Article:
Currently Reading: Summer 2017

I’ve got a lot on my reading plate this summer, and it’s honestly been sort of difficult to look at all the things I have to read without getting overwhelmed.

So I thought I’d share some of them with you and get excited about all these books!

When Dimple Met RishiMen Without Women: StoriesOn Edge: A Journey Through AnxietyThe Space Between the Stars

Zero Repeat Forever (The Nahx Invasions #1)Girl in SnowHow to Fall in Love with Anyone: A Memoir in EssaysThe Assassin's Curse (The Blackthorn Key, #3)

Reckless Years: A Diary of Love and MadnessSkin Flick

Are you looking forward to any of these titles? What are you reading this summer?

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Event Recap: Jeff Zentner, Susin Nielsen, and Danielle Younge-Ullman

I haven’t wanted to go to a book-related event in a while. (Kind of been enjoying the break from having to be “book blogger Michelle” all the time). But I told myself there were a handful of authors I’d 100% go see if given the chance. People I could not miss. So when Jeff Zentner was announced to come to Brampton, I marked off my calendar and started counting the days.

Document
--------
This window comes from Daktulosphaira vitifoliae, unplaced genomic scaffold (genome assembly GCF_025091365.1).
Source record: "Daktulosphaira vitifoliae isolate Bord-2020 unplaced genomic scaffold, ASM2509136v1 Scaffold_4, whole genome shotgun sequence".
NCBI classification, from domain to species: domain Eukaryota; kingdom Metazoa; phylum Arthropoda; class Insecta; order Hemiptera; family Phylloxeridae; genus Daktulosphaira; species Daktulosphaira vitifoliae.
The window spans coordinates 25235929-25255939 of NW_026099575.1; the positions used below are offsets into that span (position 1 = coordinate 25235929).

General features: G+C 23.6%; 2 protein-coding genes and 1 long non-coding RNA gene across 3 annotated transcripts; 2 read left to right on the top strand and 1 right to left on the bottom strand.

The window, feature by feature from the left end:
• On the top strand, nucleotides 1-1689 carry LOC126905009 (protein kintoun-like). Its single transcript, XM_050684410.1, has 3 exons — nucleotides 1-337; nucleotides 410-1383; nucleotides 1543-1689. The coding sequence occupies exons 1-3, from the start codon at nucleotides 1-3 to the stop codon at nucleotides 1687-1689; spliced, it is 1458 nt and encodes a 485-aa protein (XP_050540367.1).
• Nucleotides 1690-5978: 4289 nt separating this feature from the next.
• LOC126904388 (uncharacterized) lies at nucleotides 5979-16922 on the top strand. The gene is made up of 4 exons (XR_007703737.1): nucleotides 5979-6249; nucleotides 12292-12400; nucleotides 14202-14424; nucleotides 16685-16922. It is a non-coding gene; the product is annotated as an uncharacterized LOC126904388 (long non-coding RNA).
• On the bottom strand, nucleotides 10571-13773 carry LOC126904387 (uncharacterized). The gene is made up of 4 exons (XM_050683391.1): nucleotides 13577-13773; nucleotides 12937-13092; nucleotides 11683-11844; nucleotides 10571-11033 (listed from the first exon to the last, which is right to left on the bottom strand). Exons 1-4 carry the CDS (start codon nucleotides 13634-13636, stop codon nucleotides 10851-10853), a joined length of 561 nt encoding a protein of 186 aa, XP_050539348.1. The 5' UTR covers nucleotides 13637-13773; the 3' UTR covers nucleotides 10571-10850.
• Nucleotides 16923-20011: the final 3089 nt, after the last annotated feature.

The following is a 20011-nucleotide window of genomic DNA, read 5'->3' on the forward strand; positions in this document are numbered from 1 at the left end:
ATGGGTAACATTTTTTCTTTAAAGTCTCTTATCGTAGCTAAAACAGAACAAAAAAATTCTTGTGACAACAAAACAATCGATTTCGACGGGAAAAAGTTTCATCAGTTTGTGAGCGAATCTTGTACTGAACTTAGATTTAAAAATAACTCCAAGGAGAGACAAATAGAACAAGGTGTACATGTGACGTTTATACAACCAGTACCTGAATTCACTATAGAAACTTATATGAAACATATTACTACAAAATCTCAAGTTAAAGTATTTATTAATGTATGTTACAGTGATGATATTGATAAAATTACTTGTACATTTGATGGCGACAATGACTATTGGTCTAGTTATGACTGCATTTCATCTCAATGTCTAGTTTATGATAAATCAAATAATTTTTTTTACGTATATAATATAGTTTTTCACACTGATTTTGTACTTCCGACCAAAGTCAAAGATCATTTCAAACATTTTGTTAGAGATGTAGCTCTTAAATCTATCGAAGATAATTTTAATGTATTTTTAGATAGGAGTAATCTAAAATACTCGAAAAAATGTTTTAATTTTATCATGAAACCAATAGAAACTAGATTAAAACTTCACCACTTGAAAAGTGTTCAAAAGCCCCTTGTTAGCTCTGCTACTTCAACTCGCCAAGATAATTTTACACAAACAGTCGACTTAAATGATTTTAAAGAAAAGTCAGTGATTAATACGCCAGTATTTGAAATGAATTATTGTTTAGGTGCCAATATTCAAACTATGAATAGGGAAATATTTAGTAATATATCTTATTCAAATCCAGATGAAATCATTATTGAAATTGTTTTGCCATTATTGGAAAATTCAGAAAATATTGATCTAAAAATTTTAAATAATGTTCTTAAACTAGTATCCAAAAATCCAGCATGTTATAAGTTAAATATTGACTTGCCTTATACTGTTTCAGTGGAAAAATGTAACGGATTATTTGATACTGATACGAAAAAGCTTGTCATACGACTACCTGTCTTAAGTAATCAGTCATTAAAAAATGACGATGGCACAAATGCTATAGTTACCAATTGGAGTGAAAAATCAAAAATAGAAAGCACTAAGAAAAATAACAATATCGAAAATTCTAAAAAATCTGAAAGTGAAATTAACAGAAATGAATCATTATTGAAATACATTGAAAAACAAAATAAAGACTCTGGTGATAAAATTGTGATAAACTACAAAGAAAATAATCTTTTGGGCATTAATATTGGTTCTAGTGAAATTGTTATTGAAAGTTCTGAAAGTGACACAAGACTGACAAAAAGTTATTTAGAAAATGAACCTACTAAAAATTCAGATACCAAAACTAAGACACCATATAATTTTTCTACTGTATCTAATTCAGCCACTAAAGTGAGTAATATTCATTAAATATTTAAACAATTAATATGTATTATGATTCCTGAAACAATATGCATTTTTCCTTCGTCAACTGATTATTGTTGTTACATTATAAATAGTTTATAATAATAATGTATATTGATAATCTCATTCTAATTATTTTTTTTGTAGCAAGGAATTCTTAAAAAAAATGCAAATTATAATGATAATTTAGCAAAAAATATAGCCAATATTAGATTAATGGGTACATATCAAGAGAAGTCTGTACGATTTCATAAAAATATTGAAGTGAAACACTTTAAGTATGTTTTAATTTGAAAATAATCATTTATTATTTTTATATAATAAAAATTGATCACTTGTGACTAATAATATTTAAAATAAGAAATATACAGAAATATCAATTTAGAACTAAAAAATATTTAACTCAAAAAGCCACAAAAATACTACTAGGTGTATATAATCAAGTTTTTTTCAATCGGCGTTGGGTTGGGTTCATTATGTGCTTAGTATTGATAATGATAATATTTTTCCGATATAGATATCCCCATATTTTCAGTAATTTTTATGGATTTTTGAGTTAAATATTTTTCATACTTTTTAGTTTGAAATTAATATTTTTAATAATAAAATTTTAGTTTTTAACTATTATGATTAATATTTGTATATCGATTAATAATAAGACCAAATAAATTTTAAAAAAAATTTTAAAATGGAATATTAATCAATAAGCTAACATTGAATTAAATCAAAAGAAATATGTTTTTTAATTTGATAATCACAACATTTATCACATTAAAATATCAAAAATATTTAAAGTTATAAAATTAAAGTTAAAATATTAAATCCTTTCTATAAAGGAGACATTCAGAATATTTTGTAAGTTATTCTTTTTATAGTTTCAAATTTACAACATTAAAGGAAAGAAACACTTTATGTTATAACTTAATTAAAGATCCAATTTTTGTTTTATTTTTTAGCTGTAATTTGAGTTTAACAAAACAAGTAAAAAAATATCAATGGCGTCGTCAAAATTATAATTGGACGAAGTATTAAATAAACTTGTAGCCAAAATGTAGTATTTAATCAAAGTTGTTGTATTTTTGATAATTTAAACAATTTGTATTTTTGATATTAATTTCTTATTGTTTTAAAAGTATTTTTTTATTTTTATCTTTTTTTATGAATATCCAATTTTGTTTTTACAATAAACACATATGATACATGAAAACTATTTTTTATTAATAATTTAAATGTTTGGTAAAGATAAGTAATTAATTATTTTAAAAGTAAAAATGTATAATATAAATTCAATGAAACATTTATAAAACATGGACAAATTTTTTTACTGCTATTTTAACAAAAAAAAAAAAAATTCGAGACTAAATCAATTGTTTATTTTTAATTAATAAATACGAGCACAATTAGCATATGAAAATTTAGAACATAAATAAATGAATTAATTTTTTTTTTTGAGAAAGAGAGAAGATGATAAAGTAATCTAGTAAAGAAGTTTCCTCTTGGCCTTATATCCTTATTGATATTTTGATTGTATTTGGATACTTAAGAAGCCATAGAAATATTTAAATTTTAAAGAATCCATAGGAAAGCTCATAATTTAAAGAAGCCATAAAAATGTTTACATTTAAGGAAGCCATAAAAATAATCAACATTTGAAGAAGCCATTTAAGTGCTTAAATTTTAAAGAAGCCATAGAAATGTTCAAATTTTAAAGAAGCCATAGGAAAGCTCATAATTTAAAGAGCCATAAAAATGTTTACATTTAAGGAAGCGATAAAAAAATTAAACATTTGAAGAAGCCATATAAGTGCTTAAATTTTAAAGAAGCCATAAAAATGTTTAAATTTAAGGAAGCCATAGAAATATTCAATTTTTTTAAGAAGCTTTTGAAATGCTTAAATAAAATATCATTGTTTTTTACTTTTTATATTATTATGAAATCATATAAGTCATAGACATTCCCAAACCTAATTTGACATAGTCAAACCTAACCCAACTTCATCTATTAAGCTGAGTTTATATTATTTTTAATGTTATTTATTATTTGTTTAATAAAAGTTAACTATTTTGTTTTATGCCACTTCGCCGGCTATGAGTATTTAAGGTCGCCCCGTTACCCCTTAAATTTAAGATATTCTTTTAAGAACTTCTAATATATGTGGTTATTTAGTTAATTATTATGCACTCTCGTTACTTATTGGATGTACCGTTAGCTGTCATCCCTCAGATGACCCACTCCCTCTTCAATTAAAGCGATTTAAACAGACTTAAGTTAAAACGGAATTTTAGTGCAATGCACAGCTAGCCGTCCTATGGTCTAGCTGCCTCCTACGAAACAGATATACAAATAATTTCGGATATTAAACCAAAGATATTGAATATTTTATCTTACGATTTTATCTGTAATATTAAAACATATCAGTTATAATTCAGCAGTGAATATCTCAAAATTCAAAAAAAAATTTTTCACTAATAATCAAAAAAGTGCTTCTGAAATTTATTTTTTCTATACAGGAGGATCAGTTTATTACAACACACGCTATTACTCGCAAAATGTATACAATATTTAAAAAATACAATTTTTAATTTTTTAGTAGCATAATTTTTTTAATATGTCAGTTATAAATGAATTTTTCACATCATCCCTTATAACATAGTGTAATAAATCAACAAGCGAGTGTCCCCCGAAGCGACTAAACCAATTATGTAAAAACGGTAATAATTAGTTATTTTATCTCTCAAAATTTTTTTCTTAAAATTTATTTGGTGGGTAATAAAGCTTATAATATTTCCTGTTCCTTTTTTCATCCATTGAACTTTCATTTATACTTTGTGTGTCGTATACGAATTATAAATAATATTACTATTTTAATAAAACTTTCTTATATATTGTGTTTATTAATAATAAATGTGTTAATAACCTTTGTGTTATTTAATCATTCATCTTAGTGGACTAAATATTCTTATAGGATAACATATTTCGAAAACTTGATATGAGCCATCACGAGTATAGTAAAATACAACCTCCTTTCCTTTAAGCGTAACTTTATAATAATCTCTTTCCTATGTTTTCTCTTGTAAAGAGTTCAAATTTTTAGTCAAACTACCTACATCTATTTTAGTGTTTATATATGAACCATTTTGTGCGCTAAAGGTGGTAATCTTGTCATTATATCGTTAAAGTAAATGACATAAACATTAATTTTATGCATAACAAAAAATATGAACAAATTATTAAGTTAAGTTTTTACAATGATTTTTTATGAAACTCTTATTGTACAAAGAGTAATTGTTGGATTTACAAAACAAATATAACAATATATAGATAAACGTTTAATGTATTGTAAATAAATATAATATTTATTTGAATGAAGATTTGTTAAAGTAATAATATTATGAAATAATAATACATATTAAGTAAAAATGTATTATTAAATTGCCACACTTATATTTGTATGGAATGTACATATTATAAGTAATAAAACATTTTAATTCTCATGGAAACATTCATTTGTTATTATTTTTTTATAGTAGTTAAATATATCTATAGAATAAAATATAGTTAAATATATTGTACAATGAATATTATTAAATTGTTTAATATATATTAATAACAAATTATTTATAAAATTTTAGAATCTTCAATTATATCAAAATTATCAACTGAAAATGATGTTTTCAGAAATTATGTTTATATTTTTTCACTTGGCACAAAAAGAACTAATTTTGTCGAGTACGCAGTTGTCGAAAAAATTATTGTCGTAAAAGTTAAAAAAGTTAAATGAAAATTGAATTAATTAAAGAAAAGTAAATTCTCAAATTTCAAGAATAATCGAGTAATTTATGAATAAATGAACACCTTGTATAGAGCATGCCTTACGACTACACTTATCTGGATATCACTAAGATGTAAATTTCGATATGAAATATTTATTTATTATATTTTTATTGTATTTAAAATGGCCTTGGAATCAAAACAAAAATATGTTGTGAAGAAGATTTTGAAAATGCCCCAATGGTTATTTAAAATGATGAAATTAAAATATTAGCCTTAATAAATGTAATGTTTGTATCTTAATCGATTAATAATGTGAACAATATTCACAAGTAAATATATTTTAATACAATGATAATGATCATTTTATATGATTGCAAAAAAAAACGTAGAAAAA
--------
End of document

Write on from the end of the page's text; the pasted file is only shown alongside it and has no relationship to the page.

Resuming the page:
I arrived at my personal favourite bookstore, ordered a green tea frap, sat down near the Starbucks fireplace and cracked open Zentner’s new novel, Goodbye Days, to get ready. As people started to show up, I grabbed a seat in front of the panel table and got ready to see three amazing authors. Some context: I’ve read Susin Nielsen’s We Are All Made of Molecules and loved it. 5 stars. I’ve read Jeff Zentner’s Serpent King and it is one of my favourite books of all time. I’ve never read any of Danielle Younge-Ullman’s work, but I was very excited to purchase Everything Beautiful is Not Ruined. The three authors took the stage after greeting some familiar faces, and the panel began.